The Great Debate: Egg Whites vs. The Whole Egg
The reason this ever became an issue was due to the dietary cholesterol found in the egg's yolk, which hovers around 180-200mg per egg. People assumed that consuming dietary cholesterol would raise their own cholesterol levels, and thus, egg whites took the market by storm. Well, science now shows us that this is not true. The truth is, unless you have a history of high cholesterol and/or heart disease, and have been instructed by your doctor not to consume egg yolks, eating the whole egg, yolk and all, will not have an effect on your cholesterol levels. In fact, by throwing out the egg yolks, you are not only leaving out half of the egg's protein, but you are also robbing yourself of a whole laundry list of vitamins and minerals, including vitamins A, D, E, K, B6 and B12, iron, potassium, magnesium, calcium, selenium, omega 3 and L-arginine, all of which, are found either entirely or more prevalently in the egg's yolk, as opposed to the egg whites, and some of which, are actually beneficial for your cholesterol levels.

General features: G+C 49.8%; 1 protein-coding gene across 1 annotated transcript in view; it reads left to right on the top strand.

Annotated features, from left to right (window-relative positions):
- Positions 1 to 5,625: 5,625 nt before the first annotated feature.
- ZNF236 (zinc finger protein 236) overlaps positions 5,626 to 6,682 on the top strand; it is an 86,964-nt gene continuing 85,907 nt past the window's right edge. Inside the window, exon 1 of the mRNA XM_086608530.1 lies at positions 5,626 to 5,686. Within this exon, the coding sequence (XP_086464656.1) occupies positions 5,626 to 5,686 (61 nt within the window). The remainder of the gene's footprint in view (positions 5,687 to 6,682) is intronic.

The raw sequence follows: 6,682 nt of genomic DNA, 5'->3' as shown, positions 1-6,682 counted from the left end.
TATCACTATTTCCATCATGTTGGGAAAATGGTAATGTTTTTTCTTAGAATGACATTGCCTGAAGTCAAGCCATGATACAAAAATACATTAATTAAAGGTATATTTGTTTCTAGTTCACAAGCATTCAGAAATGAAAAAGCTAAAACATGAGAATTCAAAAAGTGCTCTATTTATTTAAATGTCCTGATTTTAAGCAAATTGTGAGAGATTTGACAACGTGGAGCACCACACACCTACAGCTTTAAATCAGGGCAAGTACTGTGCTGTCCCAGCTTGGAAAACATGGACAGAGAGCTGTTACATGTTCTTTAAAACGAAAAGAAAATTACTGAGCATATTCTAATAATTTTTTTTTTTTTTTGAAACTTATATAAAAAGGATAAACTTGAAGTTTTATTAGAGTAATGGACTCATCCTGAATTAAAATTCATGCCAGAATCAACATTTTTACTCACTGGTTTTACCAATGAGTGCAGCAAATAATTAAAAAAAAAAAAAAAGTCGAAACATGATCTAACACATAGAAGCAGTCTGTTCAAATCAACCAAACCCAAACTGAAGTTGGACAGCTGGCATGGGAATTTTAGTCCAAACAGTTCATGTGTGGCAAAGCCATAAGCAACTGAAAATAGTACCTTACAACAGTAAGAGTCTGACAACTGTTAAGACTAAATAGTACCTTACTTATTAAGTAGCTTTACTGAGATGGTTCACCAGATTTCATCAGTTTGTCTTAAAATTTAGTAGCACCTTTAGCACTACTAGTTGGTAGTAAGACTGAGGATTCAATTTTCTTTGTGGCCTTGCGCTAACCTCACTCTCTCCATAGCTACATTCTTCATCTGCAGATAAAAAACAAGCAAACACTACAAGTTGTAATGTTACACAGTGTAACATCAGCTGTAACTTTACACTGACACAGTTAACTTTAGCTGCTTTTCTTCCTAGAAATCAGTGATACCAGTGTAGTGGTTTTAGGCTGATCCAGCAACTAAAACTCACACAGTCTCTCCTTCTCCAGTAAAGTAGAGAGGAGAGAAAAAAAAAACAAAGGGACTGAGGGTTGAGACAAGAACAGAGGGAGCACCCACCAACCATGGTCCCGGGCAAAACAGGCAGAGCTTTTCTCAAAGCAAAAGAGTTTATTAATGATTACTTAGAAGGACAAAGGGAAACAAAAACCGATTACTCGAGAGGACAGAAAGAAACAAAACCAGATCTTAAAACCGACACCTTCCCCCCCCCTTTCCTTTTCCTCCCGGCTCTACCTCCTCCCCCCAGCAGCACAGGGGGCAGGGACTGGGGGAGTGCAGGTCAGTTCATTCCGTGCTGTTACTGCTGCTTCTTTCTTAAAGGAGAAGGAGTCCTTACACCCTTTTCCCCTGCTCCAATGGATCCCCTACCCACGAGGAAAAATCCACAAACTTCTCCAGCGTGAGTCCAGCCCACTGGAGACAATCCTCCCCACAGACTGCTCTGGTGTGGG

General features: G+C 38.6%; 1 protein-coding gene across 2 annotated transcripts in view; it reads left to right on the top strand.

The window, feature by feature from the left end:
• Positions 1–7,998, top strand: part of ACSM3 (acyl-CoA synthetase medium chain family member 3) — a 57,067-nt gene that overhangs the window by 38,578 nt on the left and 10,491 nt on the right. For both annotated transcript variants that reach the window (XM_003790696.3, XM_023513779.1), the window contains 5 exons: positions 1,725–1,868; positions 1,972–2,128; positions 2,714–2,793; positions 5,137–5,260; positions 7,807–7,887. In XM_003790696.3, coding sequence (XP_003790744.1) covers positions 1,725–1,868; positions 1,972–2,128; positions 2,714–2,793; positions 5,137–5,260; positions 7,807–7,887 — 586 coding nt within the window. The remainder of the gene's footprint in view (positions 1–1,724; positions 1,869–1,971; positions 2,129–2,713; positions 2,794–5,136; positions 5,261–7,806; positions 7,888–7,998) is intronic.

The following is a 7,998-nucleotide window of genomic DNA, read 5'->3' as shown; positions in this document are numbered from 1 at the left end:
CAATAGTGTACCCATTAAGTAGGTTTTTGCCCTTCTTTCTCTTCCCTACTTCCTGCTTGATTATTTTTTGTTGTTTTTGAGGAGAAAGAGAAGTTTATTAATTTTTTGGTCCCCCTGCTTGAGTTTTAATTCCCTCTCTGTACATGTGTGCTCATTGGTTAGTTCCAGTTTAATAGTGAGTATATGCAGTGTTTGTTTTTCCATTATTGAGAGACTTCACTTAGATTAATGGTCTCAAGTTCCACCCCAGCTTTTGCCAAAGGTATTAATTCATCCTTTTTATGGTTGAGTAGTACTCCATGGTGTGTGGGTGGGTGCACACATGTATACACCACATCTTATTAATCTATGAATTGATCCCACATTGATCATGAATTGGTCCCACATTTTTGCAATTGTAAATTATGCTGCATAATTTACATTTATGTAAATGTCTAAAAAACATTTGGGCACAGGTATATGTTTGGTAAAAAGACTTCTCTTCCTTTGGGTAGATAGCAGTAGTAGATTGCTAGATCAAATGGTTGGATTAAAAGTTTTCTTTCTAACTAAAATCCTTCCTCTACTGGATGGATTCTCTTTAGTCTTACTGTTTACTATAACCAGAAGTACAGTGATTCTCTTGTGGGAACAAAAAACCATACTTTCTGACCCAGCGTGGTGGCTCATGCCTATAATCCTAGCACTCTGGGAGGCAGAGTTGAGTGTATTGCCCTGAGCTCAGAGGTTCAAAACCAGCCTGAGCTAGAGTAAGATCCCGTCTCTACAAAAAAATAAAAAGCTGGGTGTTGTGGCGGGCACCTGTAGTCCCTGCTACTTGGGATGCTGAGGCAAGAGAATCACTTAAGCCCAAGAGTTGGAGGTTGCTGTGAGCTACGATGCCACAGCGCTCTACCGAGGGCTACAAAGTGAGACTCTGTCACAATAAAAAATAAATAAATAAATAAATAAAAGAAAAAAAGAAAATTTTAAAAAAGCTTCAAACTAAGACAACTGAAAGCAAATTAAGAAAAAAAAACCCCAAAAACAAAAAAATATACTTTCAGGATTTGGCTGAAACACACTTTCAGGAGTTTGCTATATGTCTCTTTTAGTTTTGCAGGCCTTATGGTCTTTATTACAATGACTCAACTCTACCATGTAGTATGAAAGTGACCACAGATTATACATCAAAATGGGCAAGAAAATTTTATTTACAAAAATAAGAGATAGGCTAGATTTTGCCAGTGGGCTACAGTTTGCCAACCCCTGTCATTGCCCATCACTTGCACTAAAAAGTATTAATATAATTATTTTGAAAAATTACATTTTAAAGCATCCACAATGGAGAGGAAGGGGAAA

Now that we know that the true culprit of raising one's cholesterol is not dietary cholesterol, then what is? The real enemies of your cholesterol levels are saturated and trans fats. These types of fats come in the form of fried foods, butter, ice cream, pizza, cookies, cakes, chips, candies, fatty cheeses and fatty meats, just to name a few. So if you order a ham and cheese omelette with egg whites instead of the whole egg in an attempt to try and lower your cholesterol, you're actually doing the complete opposite.
Eggs are a super food, rich in nutrients, and an excellent source of protein. How would you feel if you squeezed a dozen of these super foods out of your ass and then everyone threw out the best part? Let's not offend our chicken friends anymore. They work hard to give us eggs, so go ahead and eat the whole damn thing.
~ Body Jakeover - GET SEXY
Like the Body Jakeover page on Facebook for the latest updates! Body Jakeover Facebook Page